When Hurricane Maria devastated Puerto Rico in 2017, taking down the island’s electrical, landline and cellular communications, amateur radio operators were among the first voices heard.
Operating on frequencies that bypass cables and electricity, radio operations were run for the police and power company – whose radio networks were also taken down – and helped link survivors to temporary shelter, food, water and medicine. They also helped relay messages to worried loved ones off the island.
Ham radio operators were back in Puerto Rico to help again in December 2019 in the wake of an earthquake. They deployed in Australia when bushfires damaged communications systems there. They did the same after 9/11, Hurricane Katrina and countless other natural disasters and tragedies in the U.S. and abroad.
None of that is a surprise to the Viasat employees who are also ham radio operators.
“Ham radio is frequently a vital link; when everything else quits working, we can still get out,” said Denver-based Viasat engineer Randy Reynard. “It’s an old hobby, and there are parts I’d agree are obsolete but there are other parts that are very current and visible.”
Viasat’s amateur radio operators recently formalized their hobby into the Viasat Amateur Radio Alliance (VARA), a networking group aimed at helping operators practice and grow their craft. Chapters already exist or are forming in Carlsbad, Denver, College Station TX, Germantown MD and Tempe AZ.
Helping the community
In College Station, Viasat engineer John Walker has done similar work in the wake of Texas tornadoes.
“We’re the ones that can mobilize and oftentimes be more effective than the government agencies,” he said. “I have solar panels and batteries; I can go almost anywhere and set up.
“After Hurricane Harvey in 2017, I drove down on a Friday afternoon to work with the Red Cross. I handled all kinds of messages – communications about people’s health and welfare, supplies that were needed.”
Walker and Reynard are among many Viasat practitioners who’ve used their skills to help others. Reynard logs hundreds of volunteer hours each year with the state’s Amateur Radio Emergency Service – trained ham radio operators organized to provide emergency communications during disasters. He’s also a statewide liaison for the National Weather Service’s storm spotting operations.
Like many other ham users, Reynard is an enthusiastic advocate for amateur radio. In January, he and several other Denver VARA members dedicated their weekend to the practice as part of Winter Field Day. The 24-hour communications marathon invites amateur radio operators nationally – and in some cases internationally – to test their equipment and skills by making contact with as many other operators as possible.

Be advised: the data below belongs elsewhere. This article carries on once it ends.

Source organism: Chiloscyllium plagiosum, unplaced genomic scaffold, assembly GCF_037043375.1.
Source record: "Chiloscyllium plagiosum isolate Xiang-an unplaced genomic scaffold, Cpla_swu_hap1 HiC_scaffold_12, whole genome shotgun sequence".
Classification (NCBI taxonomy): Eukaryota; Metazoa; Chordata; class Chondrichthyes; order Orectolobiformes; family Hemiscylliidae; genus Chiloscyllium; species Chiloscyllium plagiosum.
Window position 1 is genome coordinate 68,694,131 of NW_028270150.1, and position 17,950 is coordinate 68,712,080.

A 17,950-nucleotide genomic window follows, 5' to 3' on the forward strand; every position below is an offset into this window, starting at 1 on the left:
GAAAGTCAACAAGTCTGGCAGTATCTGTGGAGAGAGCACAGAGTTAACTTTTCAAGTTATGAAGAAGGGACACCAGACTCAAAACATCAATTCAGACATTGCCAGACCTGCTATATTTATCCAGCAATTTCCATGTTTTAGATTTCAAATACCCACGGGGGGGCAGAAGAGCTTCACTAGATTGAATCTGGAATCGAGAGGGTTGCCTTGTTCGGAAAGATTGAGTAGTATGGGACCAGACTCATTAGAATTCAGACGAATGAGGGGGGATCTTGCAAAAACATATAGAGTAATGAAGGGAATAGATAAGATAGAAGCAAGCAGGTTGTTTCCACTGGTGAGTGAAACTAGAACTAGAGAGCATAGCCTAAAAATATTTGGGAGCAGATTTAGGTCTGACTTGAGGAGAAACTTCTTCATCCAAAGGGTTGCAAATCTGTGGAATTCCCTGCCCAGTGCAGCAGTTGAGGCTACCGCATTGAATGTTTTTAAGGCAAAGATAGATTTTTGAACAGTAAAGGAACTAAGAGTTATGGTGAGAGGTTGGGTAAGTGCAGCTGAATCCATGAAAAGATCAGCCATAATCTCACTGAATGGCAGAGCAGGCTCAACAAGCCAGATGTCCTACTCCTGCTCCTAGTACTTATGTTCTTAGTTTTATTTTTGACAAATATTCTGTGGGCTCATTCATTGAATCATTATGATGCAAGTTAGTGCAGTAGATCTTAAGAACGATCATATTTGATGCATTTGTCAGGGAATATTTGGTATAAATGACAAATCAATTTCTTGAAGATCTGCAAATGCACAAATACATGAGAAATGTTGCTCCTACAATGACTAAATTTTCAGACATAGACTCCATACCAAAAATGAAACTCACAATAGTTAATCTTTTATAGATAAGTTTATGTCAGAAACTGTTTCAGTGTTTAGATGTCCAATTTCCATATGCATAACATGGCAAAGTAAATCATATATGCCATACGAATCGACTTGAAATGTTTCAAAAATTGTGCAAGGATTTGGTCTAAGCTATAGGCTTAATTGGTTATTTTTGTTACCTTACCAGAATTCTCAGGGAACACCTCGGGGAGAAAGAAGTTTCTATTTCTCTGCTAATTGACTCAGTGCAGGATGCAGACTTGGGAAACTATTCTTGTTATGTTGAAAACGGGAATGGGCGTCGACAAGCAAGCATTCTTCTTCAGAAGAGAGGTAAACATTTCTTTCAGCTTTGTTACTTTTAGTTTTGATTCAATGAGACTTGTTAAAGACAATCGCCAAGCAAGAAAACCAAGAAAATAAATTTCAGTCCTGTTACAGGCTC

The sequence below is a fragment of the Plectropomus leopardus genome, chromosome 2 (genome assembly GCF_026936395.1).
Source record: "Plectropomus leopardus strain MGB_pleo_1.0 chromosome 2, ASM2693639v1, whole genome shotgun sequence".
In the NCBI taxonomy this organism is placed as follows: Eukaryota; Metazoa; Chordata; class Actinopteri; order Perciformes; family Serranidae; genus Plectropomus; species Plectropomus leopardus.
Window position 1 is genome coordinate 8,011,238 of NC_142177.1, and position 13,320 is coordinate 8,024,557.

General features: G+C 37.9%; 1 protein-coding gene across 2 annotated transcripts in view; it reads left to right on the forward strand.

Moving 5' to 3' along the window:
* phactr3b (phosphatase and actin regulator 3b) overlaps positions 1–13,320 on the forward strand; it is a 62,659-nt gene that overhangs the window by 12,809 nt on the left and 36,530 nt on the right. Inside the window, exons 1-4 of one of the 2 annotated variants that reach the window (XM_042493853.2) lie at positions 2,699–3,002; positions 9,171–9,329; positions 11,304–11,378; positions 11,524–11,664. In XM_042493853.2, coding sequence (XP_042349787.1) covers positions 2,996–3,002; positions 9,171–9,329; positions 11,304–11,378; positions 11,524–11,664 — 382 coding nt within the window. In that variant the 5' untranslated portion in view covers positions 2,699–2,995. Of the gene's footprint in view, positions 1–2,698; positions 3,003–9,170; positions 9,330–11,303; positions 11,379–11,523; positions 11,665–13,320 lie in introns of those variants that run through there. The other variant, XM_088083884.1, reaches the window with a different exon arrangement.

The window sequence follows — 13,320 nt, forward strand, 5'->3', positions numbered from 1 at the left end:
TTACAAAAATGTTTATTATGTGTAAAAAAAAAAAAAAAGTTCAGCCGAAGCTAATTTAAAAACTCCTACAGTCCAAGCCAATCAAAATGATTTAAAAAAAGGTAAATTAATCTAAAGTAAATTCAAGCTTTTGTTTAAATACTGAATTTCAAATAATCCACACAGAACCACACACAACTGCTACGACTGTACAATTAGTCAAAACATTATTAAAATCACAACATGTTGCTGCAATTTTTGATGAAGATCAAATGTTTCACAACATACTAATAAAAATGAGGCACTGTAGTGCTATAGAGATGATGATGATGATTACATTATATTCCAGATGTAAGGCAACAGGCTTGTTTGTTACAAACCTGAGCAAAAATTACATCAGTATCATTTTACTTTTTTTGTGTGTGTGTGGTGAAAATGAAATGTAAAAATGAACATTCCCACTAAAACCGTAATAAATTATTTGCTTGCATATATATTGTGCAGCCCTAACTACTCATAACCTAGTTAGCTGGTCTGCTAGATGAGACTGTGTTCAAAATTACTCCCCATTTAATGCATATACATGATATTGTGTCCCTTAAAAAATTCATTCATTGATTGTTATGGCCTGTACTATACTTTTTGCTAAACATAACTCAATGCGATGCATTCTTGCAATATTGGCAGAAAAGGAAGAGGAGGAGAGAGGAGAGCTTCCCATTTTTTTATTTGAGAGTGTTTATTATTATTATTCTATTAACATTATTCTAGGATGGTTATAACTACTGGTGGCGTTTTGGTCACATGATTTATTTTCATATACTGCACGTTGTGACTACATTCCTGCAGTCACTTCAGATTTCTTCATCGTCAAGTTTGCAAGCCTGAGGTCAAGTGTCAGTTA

“It’s a good way to keep your mind open and a great opportunity for community service,” said Reynard. “And it’s just fun.
“What we learn in amateur radio also applies to our work here at Viasat – radio, propagation, electronics – and vice versa. I’ve probably learned more as a ham from practical experience than I did in a lot of my college classes.”
Amateur radio was first used in the 1890s when Italian inventor Guglielmo Marconi adapted radio waves as part of a communication system. In the U.S. today, the hobby is not declining, but in fact growing at about 1 percent a year. More than 750,000 people hold an amateur radio license, issued by the Federal Communications Commission.
In Carlsbad, the creation of the alliance is just a more formal recognition of a group they established a decade ago. The Viasat Amateur Radio Club has about 20 members, and Viasat supports the group with equipment it needs.
That includes a repeater installed on a Viasat building to expand the distance radio signals travel. The repeater is tied to an emergency generator and shared with the Carlsbad Community Emergency Response Team (CERT), a volunteer program created to provide immediate help in the wake of a large-scale incident. If power goes down, it can provide communications to the Carlsbad campus and the City of Carlsbad. The CERT team tests the system during its monthly training drills.
For longtime Carlsbad VARA member Mike Saunders, amateur radio dovetails with his passion for electronic communications.
“I was a firefighter in high school and college, and I got into amateur radio because I like the emergency communications aspect of it,” he said. “I love radios. My grandfather was an electronics engineer. My mom got her (ham) license. And my son, who’s now a computer engineer, got his license.
“There’s a camaraderie in talking with people all around the world. And because of the conveniences of the internet, cellphones and other devices, there’s a charm and an expertise in getting out there and finding someone to talk with.”
College Station’s Walker, a ham radio operator from the age of 11, sees another, long-term benefit to the practice. His childhood knowledge of amateur radio equipment and communications helped set him up for his career.
“I was always building, fixing, playing with radios; somehow it turned out to be a good marriage with the RF (radio frequency) and wireless work I do at Viasat,” he said. “Amateur radio has helped me obtain employment opportunities from way back when.”
Walker pointed to the understanding amateur radio helped him gain in atmospheric conditions, mathematics and calculating wave lengths and frequencies.
“I’m a lot more familiar in depth with the technology,” he said. “That’s why I think it’s very worthwhile. The fact that you’re often helping the community when you do it makes it that much better.”
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